"Yet, amidst all this, he ‘abated not a jot of heart of hope.’ Always serene, cheerful, and ready to benefit others, he pursued the plan which he had marked out, with the same unruffled calmness as though every one cheered and encouraged him. The secret of his success resided in the constraining love of Christ—in energy of will—in unconquerable resolution—and in indomitable perseverance."
From the beginning of the Slaveholders’ Rebellion, Elder Sheardown exhibited a most ardent and out-spoken patriotism. Thomas Mitchell, a neighboring pastor, well qualified to speak on this point, says:
"Troy, (Pa) being a military depot from the commencement of the war, Elder Sheardown has given much attention to the soldiers who gathered there, particularly in the year 1861, and while a provost guard, (composed of invalid soldiers) was kept in the place. He often preached to the volunteers, instructing them in the principles of religion, and inspiring them with patriotic ardor to go forth and battle for the right."
Many of the soldiers desired the venerable Elder should accompany them as chaplain, but his failing strength—having accomplished his three score years and ten—forbade him that pleasure. He, however, gave three of his sons to the service of his adopted country—John, one of Sheridan’s noble "fighting men", and Samuel and Almon as army surgeons. John and Samuel have returned safely. But Almon—the Benjamin of the family—fell a victim to the climate, and to over-exertions among the sick and wounded. The father’s heart was wrung with anguish as he laid his youngest child in his early grave, yet he was comforted with the assurance that he had given his life to a just and holy cause—a cause, thank God! Now triumphant.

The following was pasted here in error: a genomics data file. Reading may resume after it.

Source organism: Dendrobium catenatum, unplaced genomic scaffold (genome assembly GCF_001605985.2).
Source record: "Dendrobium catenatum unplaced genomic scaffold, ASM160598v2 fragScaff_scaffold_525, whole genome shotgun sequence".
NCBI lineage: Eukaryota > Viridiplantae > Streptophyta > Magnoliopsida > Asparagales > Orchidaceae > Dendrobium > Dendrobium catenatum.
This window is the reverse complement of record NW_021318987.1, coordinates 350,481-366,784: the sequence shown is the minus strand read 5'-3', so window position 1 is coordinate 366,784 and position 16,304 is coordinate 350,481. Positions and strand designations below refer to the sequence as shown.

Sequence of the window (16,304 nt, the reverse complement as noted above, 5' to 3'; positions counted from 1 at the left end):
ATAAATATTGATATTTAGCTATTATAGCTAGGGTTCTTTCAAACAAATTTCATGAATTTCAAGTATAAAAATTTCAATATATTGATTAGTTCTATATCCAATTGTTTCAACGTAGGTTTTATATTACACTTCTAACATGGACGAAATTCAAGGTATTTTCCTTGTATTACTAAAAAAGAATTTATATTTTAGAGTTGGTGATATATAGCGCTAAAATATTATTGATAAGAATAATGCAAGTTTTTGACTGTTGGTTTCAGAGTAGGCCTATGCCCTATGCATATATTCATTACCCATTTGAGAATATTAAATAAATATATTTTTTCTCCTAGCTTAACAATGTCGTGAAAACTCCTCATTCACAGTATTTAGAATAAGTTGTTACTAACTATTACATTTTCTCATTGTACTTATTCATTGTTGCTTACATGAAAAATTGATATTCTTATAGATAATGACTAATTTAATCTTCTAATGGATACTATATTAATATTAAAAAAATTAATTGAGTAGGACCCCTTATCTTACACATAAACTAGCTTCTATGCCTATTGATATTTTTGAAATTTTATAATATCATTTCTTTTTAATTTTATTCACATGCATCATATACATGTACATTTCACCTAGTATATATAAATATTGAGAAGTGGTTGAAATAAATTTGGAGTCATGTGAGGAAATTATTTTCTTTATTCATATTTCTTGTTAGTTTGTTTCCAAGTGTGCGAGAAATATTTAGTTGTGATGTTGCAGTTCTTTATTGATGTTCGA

The institution of Sabbath Schools, the promotion of Temperance, of Ministerial and Popular Education, of Domestic and Foreign Missions, and kindred efforts for the elevation of mankind—as well as the more direct work for the salvation of souls—always met a welcome in Elder Sheardown’s heart, and aid from his hands as he found opportunity. The present year, while the younger members of his congregation are engaged in Sabbath Schools, he retains their fathers and mothers for instruction as a Bible Class.
Although an inflexible Baptist, he has always secured and enjoyed the good will and frequent co-operation of members of other churches. Numerous revivals of religion in which he has participated, have swelled the ranks of Methodist, Presbyterian, and other denominations, as well as that of his choice and conviction as nearest the divine original in its doctrines and ordinances. The truly pious, of every name and condition, are his companions, and he loves to walk with them as far as they can agree.
Elder Sheardown descended from a long-lived family, and yet, considering the amount and the variety of both physical and mental labor he has performed, it seems a special mercy that he has been spared to a serene old age. In weakness and trembling, yet with much force and persuasiveness, he yet proclaims, usually twice upon the Sabbath, the "unsearchable riches of Christ," and thanks God for sustaining him under all his cares and responsibilities so long.
May his last, be indeed his best days!
And may these records of his protracted and toilsome pilgrimage, prove a source of consolation to his many friends, and inspire in every reader (and especially in the heralds of the everlasting Gospel) a desire to imitate his virtues, avoid his errors, and meet him in a better land!